Status Report

Application of Synoptic Magnetograms to Global Solar Activity Forecast

By SpaceRef Editor
October 3, 2019
Filed under , ,

Irina N. Kitiashvili

(Submitted on 2 Oct 2019)

Synoptic magnetograms provide us with knowledge about the evolution of magnetic fields on the solar surface and present important information for forecasting future solar activity. In this work, poloidal and toroidal magnetic field components derived from synoptic magnetograms are assimilated, using the Ensemble Kalman Filter method, into a mean-field dynamo model based on Parker’s migratory dynamo theory complemented by magnetic helicity conservation. It was found that the predicted toroidal field is in good agreement with observations for almost the entire following solar cycle. However, poloidal field predictions agree with observations only for the first 2 – 3 years of the predicted cycle. The results indicate that the upcoming Solar Maximum of Cycle 25 (SC25) is expected to be weaker than the current Cycle 24. The model results show that a deep extended solar activity minimum is expected during 2019 – 2021, and that the next solar maximum will occur in 2024 – 2025. The sunspot number at the maximum will be about 50 with an error estimate of 15 – 30 %. The maximum will likely have a double peak or show extended periods (for 2 – 2.5 years) of high activity. According to the hemispheric prediction results, SC25 will start in 2020 in the Southern hemisphere, and will have a maximum in 2024 with a sunspot number of about 28. In the Northern hemisphere the cycle will be delayed for about 1 year (with an error of ±0.5 year), and reach a maximum in 2025 with a sunspot number of about 23.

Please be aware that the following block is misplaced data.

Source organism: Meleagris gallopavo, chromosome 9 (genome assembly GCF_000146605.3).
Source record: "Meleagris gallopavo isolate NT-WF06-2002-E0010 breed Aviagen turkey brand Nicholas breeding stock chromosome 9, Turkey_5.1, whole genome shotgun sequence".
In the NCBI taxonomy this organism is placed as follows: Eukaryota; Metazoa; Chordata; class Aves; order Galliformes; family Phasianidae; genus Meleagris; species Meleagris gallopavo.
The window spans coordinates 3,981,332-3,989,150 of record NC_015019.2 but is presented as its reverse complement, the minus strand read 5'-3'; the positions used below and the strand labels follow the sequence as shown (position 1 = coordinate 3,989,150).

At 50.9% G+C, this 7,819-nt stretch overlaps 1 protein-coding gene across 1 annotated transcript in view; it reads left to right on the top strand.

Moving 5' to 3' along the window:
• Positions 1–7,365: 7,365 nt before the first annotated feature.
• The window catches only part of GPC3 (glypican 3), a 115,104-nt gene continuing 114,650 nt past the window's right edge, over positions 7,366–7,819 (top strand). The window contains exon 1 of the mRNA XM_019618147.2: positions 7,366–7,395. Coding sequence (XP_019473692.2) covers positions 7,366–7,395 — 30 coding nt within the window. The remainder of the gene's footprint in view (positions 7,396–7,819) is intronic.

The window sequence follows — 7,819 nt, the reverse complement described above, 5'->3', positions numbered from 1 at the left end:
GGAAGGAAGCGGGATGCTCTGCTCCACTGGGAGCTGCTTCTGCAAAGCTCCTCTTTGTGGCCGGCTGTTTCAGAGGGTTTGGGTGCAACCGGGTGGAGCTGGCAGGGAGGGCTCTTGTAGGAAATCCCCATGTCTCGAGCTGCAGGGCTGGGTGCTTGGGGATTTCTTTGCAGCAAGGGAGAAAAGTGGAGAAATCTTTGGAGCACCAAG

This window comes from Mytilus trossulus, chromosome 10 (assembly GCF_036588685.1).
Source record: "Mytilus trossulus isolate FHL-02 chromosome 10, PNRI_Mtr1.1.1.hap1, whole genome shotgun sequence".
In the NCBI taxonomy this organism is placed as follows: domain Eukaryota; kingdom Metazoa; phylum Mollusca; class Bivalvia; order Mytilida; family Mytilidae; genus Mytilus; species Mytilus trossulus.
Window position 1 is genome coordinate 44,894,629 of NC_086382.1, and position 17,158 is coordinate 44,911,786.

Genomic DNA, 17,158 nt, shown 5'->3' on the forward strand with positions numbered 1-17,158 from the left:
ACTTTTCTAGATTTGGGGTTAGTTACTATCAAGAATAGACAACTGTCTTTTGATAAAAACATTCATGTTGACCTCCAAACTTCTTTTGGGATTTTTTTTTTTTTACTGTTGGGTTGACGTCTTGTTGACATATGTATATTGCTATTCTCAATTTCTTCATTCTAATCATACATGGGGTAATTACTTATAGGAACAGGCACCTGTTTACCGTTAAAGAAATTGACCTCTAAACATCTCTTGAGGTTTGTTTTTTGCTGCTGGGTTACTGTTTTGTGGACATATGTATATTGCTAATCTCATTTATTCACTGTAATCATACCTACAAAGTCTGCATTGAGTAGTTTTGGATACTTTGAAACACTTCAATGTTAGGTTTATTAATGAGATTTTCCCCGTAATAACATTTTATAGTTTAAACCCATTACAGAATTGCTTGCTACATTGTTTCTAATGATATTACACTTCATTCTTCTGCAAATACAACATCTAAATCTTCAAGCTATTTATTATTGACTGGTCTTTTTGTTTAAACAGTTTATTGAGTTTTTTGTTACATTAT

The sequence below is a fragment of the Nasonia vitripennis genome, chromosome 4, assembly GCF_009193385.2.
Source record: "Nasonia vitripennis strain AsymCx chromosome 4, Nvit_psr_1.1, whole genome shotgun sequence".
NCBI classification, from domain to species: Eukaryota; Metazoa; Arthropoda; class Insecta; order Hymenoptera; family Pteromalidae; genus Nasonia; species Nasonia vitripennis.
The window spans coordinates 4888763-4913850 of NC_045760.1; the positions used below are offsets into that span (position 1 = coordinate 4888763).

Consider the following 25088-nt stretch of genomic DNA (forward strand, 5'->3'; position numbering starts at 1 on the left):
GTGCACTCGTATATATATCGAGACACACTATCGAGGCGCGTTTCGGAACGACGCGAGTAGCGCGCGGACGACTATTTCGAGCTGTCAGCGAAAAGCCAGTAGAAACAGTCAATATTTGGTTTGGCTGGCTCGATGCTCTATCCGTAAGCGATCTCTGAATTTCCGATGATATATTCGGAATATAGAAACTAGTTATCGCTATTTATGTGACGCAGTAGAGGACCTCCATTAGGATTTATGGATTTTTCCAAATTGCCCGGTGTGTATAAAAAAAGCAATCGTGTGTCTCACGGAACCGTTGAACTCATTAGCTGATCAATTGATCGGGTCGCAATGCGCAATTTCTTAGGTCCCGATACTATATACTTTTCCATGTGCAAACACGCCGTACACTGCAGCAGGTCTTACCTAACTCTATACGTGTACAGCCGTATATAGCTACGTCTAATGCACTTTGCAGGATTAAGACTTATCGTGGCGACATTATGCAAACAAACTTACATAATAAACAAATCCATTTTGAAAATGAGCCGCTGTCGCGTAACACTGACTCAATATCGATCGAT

Comments: 15 figures, 1 table, 29 pages, submitted to ApJ

Subjects: Solar and Stellar Astrophysics (astro-ph.SR); Chaotic Dynamics (nlin.CD); Data Analysis, Statistics and Probability (; Space Physics (

Cite as: arXiv:1910.00820 [astro-ph.SR] (or arXiv:1910.00820v1 [astro-ph.SR] for this version)

Submission history

From: Irina Kitiashvili

[v1] Wed, 2 Oct 2019 08:15:18 UTC (3,769 KB)

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